I’ve been in love with the Channel Islands of California since I first read Scott O’Dell’s The Island of the Blue Dolphins as a little kid. The first time that I glimpsed them in person was on the horizon while on a family vacation. I was so fascinated in the shadows that came and went out on the ocean that I convinced my dad that we needed to see if there was a way to get to them, and a few days later we were on a day trip to Anacapa.
Since then, I have gone to camp on Catalina, snorkeled on Anacapa, kayaked on Santa Cruz, and hiked across Santa Rosa. But there are two Channel Islands that are off limits to visitors, San Nicolas and San Clemente. These are both owned by the Navy, and have active bases on them. So, going there as a casual camper or explorer is simply out of the question. Even so, I have been just as fascinated and in-love with these islands as the rest of the chain. This year I made a monumental effort to work as a short-term environmental contractor on San Nicolas so that I could finally experience this unique and amazing place.
But why drive for two days, volunteer three work days, and fly out into the middle of the ocean where no phones were allowed (for our group)? What’s so special about San Nicolas?
THE ISLAND OF THE BLUE DOLPHINS
The Island of the Blue Dolphins by Scott O’Dell is one of the first chapter books that I remember reading. More importantly, it is the first book that I ever read with a female, Native American protagonist. This story started to open my eyes to the realities of American expansion on Native people. I also had the chance to look up to a female hero, something, which was rare at the time, particularly among the stories that I enjoyed most.
O’Dell tells the tale of Juana Maria (we will never know her real name), a Nicoleño woman who was left alone on San Nicolas island for 18 years. While his book is historical fiction, the story itself is real. Juana Maria’s people, had been living on San Nicolas for hundreds of years (possibly more). In the 1800s, they found themselves at the center of a brutal conflict when the Russian-American Company fur company targeted their home for its thriving otter populations. At some point, the RAC hunters on the island decided that the local people had killed one of their men and in response they massacred the residents.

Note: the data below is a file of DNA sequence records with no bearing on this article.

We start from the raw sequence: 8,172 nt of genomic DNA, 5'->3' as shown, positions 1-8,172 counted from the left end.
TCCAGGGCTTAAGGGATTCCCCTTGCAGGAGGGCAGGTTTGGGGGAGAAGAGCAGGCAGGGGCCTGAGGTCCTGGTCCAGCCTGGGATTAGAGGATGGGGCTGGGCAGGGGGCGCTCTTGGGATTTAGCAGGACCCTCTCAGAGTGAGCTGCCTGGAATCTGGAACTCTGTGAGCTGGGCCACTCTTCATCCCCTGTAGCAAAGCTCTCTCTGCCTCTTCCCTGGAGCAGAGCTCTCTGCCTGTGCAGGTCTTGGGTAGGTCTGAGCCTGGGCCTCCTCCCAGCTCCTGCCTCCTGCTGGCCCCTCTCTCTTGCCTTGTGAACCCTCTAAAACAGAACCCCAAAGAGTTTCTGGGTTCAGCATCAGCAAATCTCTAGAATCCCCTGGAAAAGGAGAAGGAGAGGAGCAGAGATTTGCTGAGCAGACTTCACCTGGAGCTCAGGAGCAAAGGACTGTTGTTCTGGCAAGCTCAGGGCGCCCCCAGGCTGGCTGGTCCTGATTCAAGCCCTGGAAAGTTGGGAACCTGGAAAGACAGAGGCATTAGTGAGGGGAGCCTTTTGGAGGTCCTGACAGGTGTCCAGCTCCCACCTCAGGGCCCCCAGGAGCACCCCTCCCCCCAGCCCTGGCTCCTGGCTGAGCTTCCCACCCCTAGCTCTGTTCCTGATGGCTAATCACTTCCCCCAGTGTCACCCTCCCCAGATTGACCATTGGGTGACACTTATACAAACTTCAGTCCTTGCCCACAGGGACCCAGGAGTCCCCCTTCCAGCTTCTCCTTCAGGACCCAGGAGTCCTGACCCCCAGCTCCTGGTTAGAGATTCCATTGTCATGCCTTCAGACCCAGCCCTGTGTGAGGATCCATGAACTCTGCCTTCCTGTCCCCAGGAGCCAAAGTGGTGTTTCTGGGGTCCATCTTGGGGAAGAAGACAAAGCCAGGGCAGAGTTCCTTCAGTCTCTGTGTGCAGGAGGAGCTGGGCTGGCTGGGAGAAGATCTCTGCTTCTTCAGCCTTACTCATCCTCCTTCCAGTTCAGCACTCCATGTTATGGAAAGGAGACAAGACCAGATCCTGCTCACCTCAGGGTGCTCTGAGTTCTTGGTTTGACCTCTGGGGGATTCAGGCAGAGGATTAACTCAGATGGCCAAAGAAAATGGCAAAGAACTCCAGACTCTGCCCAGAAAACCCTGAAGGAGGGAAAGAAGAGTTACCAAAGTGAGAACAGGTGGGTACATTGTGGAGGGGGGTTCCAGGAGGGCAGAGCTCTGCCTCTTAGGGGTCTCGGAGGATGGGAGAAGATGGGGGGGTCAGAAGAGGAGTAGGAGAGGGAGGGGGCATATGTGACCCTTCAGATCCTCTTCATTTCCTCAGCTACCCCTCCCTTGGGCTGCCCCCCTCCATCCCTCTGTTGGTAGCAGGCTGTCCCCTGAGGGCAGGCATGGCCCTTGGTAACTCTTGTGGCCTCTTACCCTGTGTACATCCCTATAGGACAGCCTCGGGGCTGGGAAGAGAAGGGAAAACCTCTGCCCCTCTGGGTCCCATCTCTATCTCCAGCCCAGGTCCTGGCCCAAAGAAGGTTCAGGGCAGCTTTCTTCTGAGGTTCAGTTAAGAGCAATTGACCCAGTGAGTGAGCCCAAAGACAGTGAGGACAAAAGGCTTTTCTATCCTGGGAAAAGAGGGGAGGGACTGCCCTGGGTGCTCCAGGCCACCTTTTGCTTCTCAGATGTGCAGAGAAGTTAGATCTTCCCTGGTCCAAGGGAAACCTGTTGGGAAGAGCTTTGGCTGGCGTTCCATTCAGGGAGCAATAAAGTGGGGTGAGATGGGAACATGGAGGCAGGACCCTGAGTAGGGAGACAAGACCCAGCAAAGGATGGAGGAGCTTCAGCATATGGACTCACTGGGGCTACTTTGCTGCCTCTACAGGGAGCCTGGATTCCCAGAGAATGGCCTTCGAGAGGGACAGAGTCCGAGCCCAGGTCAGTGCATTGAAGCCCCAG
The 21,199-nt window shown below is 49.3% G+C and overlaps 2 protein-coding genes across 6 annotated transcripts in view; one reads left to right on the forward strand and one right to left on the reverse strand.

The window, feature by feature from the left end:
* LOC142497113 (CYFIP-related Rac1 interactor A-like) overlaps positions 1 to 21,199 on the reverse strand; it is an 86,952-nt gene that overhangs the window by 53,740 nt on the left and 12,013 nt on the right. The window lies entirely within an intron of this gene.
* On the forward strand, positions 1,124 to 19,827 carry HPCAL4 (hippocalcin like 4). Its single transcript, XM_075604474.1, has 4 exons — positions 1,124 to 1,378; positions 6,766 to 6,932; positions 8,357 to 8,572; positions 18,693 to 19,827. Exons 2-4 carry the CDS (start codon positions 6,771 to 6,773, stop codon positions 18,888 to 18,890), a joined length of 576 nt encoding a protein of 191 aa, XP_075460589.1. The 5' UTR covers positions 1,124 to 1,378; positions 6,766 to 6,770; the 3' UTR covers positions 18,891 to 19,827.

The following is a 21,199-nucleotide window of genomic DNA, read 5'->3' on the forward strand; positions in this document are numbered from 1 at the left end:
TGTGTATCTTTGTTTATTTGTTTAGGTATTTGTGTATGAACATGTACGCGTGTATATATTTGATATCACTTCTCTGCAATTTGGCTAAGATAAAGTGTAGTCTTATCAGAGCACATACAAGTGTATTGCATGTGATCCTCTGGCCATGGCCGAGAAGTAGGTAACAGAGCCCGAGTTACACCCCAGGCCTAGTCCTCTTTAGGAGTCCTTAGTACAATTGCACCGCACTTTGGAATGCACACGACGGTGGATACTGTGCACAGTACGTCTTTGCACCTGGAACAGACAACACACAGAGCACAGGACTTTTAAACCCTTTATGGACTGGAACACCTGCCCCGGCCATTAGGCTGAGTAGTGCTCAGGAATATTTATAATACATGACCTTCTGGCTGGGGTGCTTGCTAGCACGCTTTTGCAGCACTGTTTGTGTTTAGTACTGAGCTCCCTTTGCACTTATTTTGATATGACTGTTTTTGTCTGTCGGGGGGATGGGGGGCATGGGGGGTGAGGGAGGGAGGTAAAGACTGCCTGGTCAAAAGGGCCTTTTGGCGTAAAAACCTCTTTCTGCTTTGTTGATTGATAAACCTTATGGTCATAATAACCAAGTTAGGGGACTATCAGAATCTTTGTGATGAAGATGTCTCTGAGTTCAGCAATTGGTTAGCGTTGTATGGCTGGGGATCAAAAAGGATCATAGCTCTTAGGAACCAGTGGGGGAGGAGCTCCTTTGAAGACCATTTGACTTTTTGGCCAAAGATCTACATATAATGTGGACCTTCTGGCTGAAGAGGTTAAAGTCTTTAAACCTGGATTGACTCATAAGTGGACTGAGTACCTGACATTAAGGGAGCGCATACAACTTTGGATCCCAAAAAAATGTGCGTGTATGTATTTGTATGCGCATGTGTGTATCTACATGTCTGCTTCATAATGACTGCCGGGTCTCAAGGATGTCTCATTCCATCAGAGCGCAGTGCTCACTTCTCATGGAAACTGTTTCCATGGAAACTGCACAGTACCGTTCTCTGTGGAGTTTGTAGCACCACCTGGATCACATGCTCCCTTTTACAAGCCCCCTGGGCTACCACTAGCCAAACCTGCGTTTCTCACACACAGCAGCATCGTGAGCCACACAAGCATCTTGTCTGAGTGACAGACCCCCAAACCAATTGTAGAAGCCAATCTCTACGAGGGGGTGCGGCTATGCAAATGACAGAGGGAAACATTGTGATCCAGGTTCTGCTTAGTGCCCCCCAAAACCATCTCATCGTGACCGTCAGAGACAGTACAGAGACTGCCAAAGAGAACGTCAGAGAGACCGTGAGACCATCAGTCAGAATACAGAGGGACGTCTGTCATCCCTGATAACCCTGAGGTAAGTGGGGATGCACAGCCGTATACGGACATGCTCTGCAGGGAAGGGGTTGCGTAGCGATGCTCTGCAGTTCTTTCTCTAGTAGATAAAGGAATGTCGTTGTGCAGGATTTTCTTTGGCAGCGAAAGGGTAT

After this, Juana Maria’s people were removed from their home, although the reasons for this are not clear. The boat, however, left her behind. Again, no one is entirely sure why she wasn’t taken with the rest of her people. Some say that a strong storm drove the boat away from the island before she could get aboard. Others believe that she leapt from the boat because she thought her younger brother had been forgotten.
A Survivor, Strength Unmatched
Utterly alone, Juana Maria survived for nearly two decades on San Nicolas. She built herself a home, and expertly utilized all the resources of the island to stay alive. A few footprints on the beach sand, and food left out to dry eventually led to her being found. After that, she was brought to the mainland. Sadly, the rest of her people did not await her there. She died only seven weeks after being reunited with society.
Juana Maria’s story is one of horrible tragedy, but as a person, I consider her a hero. While I can’t say what her own people thought of women, I believe that Juana Maria shocked the Europeans and Americans with her strength, ingenuity, and iron will to survive. She did what none of those people thought that she could. I will always see her as one of the great figures of female survivors and outdoor experts.
It was amazing to walk in her footsteps (so to speak) and see the island that she once called home.
OTTERS IN THE SOUTH
Otters were once common across the long coast of California. Thousands of them made their homes along the beaches that are now so famously loved by the West-coast enthusiasts. They played an essential role in the ecosystem of the coast. In the 18th and 19th Century, however, hunters killed them in such extreme numbers that they were considered extinct in California by the 1900s.
Luckily, this was not the case, as a single small population remained after the hunting efforts were ended. All of the current otters that live in California now came from those few that managed to survive. From a conservation scientist’s perspective this makes California’s otters vulnerable. Those left don’t have much by way of genetic variation. When genetic variation is low, diseases and environmental changes are more dangerous for a species. For example, more variation means that there is a greater chance that more individuals will have a natural immunity or ability to recover from an otherwise fatal disease.
Welcome Back To San Nicolas
In order to address this problem, US Fish and Wildlife decided that a second population of otters was needed. They chose San Nicolas Island for this purpose, and brought several otters there. They thought that the animals would be safe from any problems that arose in the north there. Unfortunately, everyone underestimated how far otters could travel. Most of the animals dropped off on San Nicolas actually swam home, across the open ocean and up the coast. Pretty amazing, if you ask me!
The project didn’t go as smoothly as wildlife managers were hoping, but there is a small population of otters on San Nicolas now. These little guys are some of the most special animals that anyone can see in southern California. It’s only fitting that they can now make the Island of the Blue Dolphins their home once more.
My Journey to San Nicolas